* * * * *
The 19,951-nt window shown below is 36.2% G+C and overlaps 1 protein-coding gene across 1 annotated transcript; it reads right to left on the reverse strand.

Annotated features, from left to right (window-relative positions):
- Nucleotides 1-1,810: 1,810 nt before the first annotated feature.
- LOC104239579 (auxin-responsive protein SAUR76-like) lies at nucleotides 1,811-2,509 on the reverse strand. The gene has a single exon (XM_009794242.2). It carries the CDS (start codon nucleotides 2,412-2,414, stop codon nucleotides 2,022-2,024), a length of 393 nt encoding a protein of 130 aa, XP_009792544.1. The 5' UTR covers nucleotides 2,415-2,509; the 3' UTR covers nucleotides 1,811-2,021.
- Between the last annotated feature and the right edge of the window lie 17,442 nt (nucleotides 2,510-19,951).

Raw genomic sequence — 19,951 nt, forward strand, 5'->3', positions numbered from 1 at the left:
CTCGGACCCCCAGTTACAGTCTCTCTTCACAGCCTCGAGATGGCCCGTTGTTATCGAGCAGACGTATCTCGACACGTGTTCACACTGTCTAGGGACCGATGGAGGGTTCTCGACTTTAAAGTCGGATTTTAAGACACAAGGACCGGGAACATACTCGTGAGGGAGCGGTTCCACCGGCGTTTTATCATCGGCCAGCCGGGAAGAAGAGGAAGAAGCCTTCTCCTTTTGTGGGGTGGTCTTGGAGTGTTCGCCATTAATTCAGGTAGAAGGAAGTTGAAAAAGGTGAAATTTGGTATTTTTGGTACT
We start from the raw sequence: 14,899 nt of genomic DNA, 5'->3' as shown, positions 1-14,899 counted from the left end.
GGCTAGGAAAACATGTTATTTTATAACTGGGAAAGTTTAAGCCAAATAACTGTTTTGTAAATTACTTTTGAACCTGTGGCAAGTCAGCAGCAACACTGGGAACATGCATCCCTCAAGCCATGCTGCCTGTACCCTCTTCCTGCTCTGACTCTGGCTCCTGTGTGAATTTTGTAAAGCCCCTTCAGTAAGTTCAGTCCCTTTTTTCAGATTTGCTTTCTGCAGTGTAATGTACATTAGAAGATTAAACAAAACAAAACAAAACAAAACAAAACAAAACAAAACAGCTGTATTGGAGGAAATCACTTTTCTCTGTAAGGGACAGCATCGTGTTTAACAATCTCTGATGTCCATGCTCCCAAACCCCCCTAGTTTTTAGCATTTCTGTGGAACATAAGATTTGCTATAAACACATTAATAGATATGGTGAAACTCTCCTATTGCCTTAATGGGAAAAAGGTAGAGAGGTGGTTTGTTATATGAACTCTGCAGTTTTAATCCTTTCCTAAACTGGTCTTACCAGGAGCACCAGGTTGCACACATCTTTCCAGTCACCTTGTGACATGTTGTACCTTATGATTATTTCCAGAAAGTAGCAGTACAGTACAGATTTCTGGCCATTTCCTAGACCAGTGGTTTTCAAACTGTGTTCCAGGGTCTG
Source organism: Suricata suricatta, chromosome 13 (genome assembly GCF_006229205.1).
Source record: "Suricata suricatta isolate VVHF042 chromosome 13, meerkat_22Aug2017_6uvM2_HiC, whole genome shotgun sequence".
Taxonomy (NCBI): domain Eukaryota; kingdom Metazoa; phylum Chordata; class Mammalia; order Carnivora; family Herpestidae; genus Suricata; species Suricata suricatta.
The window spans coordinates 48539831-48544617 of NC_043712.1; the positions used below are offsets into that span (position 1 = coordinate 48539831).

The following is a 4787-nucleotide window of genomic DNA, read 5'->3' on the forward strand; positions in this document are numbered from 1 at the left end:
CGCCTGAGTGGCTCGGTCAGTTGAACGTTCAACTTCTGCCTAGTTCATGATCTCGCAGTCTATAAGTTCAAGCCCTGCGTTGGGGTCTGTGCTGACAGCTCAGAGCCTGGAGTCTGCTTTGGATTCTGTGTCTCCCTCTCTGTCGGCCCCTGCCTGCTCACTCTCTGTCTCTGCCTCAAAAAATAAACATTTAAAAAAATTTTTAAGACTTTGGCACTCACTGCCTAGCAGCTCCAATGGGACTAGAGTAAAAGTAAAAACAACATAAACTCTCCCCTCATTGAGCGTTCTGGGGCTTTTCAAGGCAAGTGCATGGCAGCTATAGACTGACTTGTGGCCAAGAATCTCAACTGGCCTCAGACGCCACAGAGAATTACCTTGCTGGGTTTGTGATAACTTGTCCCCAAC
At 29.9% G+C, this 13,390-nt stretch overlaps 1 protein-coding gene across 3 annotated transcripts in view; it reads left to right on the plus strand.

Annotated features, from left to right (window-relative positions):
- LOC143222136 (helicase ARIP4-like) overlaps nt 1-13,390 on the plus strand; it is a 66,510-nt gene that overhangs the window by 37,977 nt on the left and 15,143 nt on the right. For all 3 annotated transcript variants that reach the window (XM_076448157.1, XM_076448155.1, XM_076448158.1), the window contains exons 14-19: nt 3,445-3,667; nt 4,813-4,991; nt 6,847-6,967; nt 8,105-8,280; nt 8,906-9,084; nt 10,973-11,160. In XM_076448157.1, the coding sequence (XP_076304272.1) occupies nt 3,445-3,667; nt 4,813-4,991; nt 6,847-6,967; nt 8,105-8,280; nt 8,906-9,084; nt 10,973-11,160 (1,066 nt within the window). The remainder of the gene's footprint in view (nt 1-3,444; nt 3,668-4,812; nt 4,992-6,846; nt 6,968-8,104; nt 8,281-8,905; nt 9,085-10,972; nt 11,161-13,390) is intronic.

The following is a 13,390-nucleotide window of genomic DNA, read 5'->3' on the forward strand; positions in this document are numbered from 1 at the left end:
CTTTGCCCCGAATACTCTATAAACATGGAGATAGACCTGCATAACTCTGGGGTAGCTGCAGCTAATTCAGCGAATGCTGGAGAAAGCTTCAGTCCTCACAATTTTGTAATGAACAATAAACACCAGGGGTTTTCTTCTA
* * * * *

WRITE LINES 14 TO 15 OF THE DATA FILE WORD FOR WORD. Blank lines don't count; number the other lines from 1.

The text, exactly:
The following is a 4787-nucleotide window of genomic DNA, read 5'->3' on the forward strand; positions in this document are numbered from 1 at the left end:
CGCCTGAGTGGCTCGGTCAGTTGAACGTTCAACTTCTGCCTAGTTCATGATCTCGCAGTCTATAAGTTCAAGCCCTGCGTTGGGGTCTGTGCTGACAGCTCAGAGCCTGGAGTCTGCTTTGGATTCTGTGTCTCCCTCTCTGTCGGCCCCTGCCTGCTCACTCTCTGTCTCTGCCTCAAAAAATAAACATTTAAAAAAATTTTTAAGACTTTGGCACTCACTGCCTAGCAGCTCCAATGGGACTAGAGTAAAAGTAAAAACAACATAAACTCTCCCCTCATTGAGCGTTCTGGGGCTTTTCAAGGCAAGTGCATGGCAGCTATAGACTGACTTGTGGCCAAGAATCTCAACTGGCCTCAGACGCCACAGAGAATTACCTTGCTGGGTTTGTGATAACTTGTCCCCAAC